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Participant

Join Date: Aug 2010
Posts: 2

Miter Bend Calculation

08/14/2010 1:38 PM

How I can make design calculations for 8 inch Carbon steel (A672 GR B60 CL-13) miter bend (90 Deg, radius= 1.5D) for water service at ambient temp.Is there any formula to make the template?

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Associate

Join Date: Jun 2010
Location: Connecticut, USA
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#1

Re: Miter Bend Calculation

08/14/2010 2:22 PM

I think you need to use these standards PFI-ES-24 (PFI ES24 - Pipe Bending Methods, Tolerances, Process and Material ) I could be wrong.

Bend under internal pressure (102.4.5):

pipe under internal pressure where I for intrados is:

and I for the extrados is:

and at sidewall I = 1.0,

R = radius of pipe bend

Bend under internal pressure (304.2.1):

pipe under internal pressure where I for intrados is:

and I for the extrados is:

and at sidewall I = 1.0,

R = radius of pipe bend

Bend under internal pressure (841.231):

For cold bends the deflection of longitudinal axis and the radius is limited according table in paragraph 841.231

Hot bends are to be designed and manufactured according ASME B16.49, the internal pressure rating shall not be less than that which is calculated for straight seamless pipe and the intrados wall thickness should be:

where the t the wall thickness of the pipe is

Elbows under internal pressure (102.4.5):

Elbows manufactured according standards listed in Table 126.1 are suitable for use at the pressure-temperature ratings specified by such standards.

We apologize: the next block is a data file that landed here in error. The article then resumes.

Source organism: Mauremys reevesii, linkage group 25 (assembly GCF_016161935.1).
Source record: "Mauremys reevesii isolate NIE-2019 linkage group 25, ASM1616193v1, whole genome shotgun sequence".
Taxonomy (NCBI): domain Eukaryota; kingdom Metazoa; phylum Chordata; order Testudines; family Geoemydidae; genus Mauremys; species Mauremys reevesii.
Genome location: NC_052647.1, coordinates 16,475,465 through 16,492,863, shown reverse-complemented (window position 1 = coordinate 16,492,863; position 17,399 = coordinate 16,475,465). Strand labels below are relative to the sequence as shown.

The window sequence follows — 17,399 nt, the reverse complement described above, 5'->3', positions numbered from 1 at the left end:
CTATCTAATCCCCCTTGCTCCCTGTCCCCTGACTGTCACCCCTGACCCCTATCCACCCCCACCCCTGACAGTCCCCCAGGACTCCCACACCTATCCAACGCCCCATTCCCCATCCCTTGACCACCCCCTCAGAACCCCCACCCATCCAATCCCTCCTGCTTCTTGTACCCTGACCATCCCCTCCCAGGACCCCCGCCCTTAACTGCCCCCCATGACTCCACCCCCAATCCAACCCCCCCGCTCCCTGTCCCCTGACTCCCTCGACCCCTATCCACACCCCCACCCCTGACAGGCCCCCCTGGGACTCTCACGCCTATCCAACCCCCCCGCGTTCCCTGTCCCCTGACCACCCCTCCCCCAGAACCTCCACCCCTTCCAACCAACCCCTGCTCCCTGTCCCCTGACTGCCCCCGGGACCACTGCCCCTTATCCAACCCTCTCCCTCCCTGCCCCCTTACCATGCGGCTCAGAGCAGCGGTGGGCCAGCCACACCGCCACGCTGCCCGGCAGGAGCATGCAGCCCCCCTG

Elbows not according above standards or for which design formulas and not given in the code shall be based on calculations consistent with the design criteria of this code. These calculations shall be substantiated by one or more of the means stated in A B C or D of 104.7.2 (Does this mean or allow that an elbow can be calculated according a bend with uniform thickness? Refer B31.3)

Elbows under internal pressure (304.2.1):

Elbows manufactured according standards listed in Table 326.1 are suitable for use at the pressure-temperature ratings specified by such standards.

Elbows not according above standards or for which design formulas and not given in the code shall be based on calculations consistent with the design criteria of this code. These calculations shall be substantiated by one or more of the means stated in A B C or D of 304.7.2, or the elbow can be calculated according the Bend calculation, refer 304.2.2.

Elbows under internal pressure (841.231?):

No specific design rules are listed for fabricated elbows

(Does this mean or allow that an elbow can be calculated according a bend with uniform thickness? Refer B31.3)

Miter bends under internal pressure (104.3.3):

1. Only straight pipe calculations required if:

2. Pressure shall be limited to 70 kPa if:

or

and thickness is not less than required for straight pipe

3. Pressure shall be limited to 700 kPa if:

and

and thickness is not less than required for straight pipe

4. For pressure over 700 kPa: proof test, FEA, etc required with a defined minimum for closely spaced and widely spaced miter bend

Miter bends under internal pressure (304.2.3):

1. When theta =< 22.5 deg than max. allowable pressure shall be the lesser of (t = T - c):

and

2. When theta > 22.5 deg than max. allowable pressure shall calculated as (t = T - c):

For all miter bends the R1 shall not be less than:

with A:

(T-c) =< 13 mm → A = 25